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I have a lien filed but the owner's information is not correct.

MississippiMechanics Lien

According to the tax records, my information was correct. I had the recorded owners served via certified mail. According to the former owners, after being served, they do not own the property any longer. Is my lien still valid, even with the incorrect information? Do I need to amend my lien to include the new owners, even though they are not on the tax rolls as being the owners?

1 reply

Nov 20, 2018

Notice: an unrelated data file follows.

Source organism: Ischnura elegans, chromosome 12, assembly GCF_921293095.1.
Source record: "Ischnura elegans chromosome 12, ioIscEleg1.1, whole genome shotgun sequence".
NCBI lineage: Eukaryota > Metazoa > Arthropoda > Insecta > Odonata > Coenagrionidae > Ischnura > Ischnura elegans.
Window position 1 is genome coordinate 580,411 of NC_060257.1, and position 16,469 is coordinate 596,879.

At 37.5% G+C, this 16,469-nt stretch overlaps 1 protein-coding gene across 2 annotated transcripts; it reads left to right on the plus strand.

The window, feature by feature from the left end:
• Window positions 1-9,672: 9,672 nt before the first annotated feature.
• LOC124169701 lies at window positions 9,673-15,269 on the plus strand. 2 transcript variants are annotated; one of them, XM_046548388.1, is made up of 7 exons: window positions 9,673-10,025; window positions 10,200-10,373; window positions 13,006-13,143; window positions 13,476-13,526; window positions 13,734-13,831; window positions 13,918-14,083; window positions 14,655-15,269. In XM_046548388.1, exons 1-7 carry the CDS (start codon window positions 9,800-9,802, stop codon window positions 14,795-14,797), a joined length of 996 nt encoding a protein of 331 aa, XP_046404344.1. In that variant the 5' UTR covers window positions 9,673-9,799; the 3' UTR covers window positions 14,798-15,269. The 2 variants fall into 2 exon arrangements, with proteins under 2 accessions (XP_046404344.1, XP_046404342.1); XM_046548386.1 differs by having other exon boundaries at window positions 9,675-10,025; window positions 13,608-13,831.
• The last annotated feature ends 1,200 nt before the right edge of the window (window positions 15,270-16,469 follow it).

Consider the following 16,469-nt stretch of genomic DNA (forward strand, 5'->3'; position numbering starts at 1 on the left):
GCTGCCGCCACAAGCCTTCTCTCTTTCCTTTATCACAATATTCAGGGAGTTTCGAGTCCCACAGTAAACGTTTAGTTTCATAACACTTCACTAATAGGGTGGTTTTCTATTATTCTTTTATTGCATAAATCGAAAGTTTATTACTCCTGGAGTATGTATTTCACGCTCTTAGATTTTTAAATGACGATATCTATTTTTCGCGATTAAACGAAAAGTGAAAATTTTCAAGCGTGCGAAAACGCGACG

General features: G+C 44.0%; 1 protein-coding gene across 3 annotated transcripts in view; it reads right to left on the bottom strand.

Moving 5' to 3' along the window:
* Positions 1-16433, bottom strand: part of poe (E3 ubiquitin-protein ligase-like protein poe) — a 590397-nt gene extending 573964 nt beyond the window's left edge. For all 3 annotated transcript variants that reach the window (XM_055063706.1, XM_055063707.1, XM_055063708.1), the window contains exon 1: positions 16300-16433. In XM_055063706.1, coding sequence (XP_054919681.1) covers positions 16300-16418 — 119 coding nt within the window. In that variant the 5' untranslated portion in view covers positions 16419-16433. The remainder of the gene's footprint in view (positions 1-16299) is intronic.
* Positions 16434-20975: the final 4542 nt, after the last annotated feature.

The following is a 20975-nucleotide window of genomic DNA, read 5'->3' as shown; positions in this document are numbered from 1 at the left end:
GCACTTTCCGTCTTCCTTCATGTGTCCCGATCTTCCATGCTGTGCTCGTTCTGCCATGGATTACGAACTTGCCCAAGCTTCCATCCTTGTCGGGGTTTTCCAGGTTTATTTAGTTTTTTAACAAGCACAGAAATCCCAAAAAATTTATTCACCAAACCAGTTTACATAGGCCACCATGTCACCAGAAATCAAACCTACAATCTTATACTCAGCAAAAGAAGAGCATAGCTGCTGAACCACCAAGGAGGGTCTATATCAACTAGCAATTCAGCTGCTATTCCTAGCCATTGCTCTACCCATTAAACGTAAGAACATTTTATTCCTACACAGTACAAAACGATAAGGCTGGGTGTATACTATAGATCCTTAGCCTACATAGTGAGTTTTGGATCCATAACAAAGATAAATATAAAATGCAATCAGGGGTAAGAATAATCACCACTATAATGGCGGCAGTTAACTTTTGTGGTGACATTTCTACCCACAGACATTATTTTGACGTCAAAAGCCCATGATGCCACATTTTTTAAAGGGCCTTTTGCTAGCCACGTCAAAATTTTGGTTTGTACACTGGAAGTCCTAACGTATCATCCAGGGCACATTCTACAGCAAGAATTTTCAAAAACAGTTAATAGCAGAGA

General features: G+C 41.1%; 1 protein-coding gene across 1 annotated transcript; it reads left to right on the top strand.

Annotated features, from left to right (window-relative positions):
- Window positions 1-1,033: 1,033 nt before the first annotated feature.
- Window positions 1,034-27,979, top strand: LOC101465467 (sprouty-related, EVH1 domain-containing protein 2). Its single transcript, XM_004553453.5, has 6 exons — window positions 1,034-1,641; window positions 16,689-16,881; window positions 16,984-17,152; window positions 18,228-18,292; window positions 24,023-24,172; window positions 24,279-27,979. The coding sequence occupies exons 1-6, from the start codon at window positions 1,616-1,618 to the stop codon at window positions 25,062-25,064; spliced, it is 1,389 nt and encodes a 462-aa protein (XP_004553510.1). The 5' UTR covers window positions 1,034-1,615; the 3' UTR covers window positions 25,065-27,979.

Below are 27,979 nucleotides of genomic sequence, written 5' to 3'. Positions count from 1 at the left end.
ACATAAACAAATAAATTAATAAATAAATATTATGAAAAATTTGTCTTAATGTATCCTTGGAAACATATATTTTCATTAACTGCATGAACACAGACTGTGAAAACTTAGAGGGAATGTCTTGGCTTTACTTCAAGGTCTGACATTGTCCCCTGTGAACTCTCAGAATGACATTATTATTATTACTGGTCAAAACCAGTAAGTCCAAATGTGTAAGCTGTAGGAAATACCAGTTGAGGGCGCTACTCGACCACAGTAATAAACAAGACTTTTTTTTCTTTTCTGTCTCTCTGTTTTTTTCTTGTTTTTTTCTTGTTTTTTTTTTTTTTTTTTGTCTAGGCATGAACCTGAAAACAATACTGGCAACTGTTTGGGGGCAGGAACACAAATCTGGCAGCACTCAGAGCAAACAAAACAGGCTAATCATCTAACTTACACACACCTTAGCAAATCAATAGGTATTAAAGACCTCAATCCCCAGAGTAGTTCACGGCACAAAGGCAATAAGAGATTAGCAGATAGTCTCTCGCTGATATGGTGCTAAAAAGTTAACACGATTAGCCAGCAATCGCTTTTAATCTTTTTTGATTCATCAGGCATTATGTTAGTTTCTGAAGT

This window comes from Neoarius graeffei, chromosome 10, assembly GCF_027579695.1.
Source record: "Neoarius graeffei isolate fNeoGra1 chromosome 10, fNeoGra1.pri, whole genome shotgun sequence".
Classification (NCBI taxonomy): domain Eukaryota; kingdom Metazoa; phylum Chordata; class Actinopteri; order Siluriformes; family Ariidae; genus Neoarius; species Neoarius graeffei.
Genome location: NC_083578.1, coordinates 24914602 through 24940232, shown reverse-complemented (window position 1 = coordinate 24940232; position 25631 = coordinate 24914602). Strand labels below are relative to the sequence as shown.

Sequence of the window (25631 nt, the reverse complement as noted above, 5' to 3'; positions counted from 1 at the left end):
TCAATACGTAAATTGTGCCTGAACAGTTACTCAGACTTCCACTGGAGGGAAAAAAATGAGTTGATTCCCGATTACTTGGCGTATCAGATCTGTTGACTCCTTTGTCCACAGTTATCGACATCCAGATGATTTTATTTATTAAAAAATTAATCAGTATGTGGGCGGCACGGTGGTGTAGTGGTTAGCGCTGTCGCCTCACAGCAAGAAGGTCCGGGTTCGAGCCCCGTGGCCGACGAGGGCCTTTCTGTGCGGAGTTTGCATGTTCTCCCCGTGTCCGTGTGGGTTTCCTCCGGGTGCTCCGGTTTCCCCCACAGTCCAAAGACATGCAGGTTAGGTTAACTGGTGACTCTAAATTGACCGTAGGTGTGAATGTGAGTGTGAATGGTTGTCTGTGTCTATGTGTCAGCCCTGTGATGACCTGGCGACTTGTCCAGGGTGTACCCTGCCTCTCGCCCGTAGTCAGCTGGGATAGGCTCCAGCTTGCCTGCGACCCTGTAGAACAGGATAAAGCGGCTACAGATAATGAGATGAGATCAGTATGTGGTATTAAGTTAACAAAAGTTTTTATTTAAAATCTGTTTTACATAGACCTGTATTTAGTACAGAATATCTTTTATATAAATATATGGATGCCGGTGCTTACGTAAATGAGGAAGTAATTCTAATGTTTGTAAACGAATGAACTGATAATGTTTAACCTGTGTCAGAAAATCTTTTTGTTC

That's a good question, and unfortunately, there might not be a particularly black and white answer. Regarding the validity of the filed lien - it's hard to predict whether a lien claim might be deemed valid and invalid, and unless the lien is challenged or enforced, the issue may not make it to a courtroom. But, under the Mississippi mechanics lien statute, notice of the lien filing must be given to the owner of the property liened within 2 business days of filing the lien. When notice has gone to a prior owner rather than the current owner, it's entirely possible that the filed lien could be considered invalid. Plus, with property ownership interests being strong under most state laws, typically it's very important to include correct ownership information when filing a lien. Regarding attempting to correct the filing, it's worth noting that if the deadline to file a mechanics lien claim has not passed, a claimant can potentially attempt to file and serve a corrected version of the lien. If the corrected lien is then recorded and served, the original flawed lien claim might be able to be released - leaving only the validly filed lien. Another potential option might to to try and amend the filed mechanics lien. Mississippi specifically allows for the amendment of mechanics lien claims - but that portion of the Mississippi lien statute (§ 85-7-405(e)) only accounts for amending the amount of a lien claim - not the parties involved. If the deadline has not yet passed to file the original lien claim, filing a document purporting to amend the already-filed lien claim might be possible with little issue. Of course, it's hard to predict the effectiveness of such a filing considering the Mississippi lien statute doesn't specifically allow for amending the ownership information on lien claims. Finally, if the deadline to file the original lien claim has passed, it might be tougher for a claimant to attempt to correct a flawed lien filing - but attempting to amend a filed lien claim is always an option, and it could potentially be effective. Lastly, it's worth noting that even where the ownership information was incorrect as a result of relying on public record (such as the tax records), ultimately, the most important thing may be that the ownership information is correct, bottomline. Thus, even where there may be good reason for an error, that error could still result in an invalid lien.
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